Lady Gaga promised that she was going to rope in some serious art world heavyweights for her ARTPOP project.
And the proof is right there on the just-revealed iconic cover of the album : a sculpture of the singer by artist Jeff Koons. The controversial sculptor best known for his oversized, shiny balloon animals and flowers has been confounding critics for decades, as well as breaking the bank at art auctions.
That combo makes his sculpture the perfect fit for Gaga, a singer unafraid to toss techno, rock, industrial, rap and pop into one artfully messy mix on ARTPOP in a bid for mass sales and maximum exposure.
But who is Koons and why was Gaga so drawn to him that he earned a shout-out in the lyrics to “Applause?”
Breaking The Bank
More than 30 years into his career, Koons set a record in November 2012 for one of the highest prices ever paid for a work by a living artist when an unknown buyer spent more than $33.6 million on his “Tulips” sculpture, which depicts a series of shiny, colorful flowers.
“Not only is he not apologetic, he’s proud of [the high prices paid for his art],” said Pepe Karmel, a professor in the department of art history at New York University. “Artists today often take day jobs while trying to support themselves… but you could take his whole career as a brilliant, extended performance piece taking our national and global obsession with marketing and selling and turning a mirror on it.”
After receiving a BFA from the Maryland Institute College of Art in 1976, the 58-year-old Pennsylvania-born painter moved to New York and worked at the membership desk of the Museum of Modern Art, which would later display several of his works as part of their permanent collection.
In fact, Karmel said that legend has it that Koons sold more memberships than anyone before or since while at the MOMA, another sign that he’s totally committed to and totally believes in selling. (Not for nothing, but he also did a brief stint as a commodities broker on Wall Street before turning his full attention to art.)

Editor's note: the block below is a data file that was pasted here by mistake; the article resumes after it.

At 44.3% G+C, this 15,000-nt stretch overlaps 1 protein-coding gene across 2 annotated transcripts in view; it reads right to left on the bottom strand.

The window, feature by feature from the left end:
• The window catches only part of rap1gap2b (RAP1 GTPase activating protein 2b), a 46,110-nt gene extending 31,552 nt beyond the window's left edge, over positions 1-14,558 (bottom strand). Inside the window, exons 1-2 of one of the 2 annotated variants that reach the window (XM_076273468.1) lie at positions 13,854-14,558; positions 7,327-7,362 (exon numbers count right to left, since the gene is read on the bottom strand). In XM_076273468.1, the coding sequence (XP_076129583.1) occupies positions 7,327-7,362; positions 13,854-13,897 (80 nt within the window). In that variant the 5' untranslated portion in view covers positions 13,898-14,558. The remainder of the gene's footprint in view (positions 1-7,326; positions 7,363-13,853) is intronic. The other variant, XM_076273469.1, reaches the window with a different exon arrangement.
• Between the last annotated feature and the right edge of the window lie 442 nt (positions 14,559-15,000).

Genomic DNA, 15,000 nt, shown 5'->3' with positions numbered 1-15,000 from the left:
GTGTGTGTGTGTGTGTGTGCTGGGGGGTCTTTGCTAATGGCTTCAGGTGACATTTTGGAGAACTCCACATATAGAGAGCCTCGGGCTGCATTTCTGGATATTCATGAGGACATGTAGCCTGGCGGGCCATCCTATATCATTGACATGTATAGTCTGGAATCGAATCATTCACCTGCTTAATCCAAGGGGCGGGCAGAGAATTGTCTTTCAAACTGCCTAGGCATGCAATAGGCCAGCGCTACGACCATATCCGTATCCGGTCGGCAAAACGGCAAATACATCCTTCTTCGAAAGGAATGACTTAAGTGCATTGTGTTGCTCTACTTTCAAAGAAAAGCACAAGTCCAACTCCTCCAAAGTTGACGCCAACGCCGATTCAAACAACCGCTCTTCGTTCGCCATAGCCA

Stop And Smell The (Aluminum) Roses
Koons emerged as part of a media-obsessed group of artists in the early 1980s (including Keith Haring and Jean-Michel Basquiat) whose work was often focused on the deluge of commercial images all around them.
“Instead of creating new images, [Koons and others] though they should make us conscious of and critical of the images surrounding us,” said Karmel, noting that Koons had a very deadpan take on this style, famously copying ad images and taking everyday objects like basketballs and suspending them in water tanks.
Koons also took very familiar objects, like the cheesy blow up bunny rabbits you might find at a dollar store and blew them up into shiny stainless steel works of art that had an iconic, hypnotic effect. “His idea was that if you just take reality seriously it’s pretty amazing,” said Karmel. “It’s not about a higher sphere than everyday left. Art is about recognizing the complexity and beauty of everyday life.”
While many saw his work as pointing out the irony of making high art out of low objects, Karmel, who said he’s met Koons several times, described the artist as “the least ironic or cynical person I’ve ever met. He’s totally sincere, however weird that might be.”
The Path To Gaga
Koons married former Italian porn star Cicciolina in 1991, which led to the “Made in Heaven” series, highlighted by explicit paintings, photos and sculptures of the couple having sex in creative positions. “They were totally X-rated in some cases, but also highly mannered and brightly colored in a way that clearly made them art,” said Karmel.
From there he moved into his “Banality” series, which included the famous porcelain sculpture of Michael Jackson with his chimp, Bubbles and later series of large, shiny sculptures of balloons, dogs and flowers that are among his best known works.
“The Gaga cover is like a combination of all these different things,” Karmel said. “The image with the cut-up collage pieces is something you see in a lot of his paintings from 20 years ago, but the [gazing] ball is like a miniature version of the balloon sculptures. And the fact that it’s between her legs … you can’t help thinking about what’s behind it, which brings to mind the ‘Made in Heaven’ series. It seems pretty brilliant to me.”
Love Him, Hate Him
The art world has long been split over Koons’ work, with an extreme divide between those that think he’s a genius and ones who think he’s the phony king of kitsch. “My sense is a fair number of critics and curators think he’s a complete fraud and that his art is utterly valueless but that he’s got a weird marketing phenomenon that has made him successful,” said Karmel. “Others think he’s a genius and one of the most important artists of our time.”
What about Karmel? “I’m somewhere in between,” he said.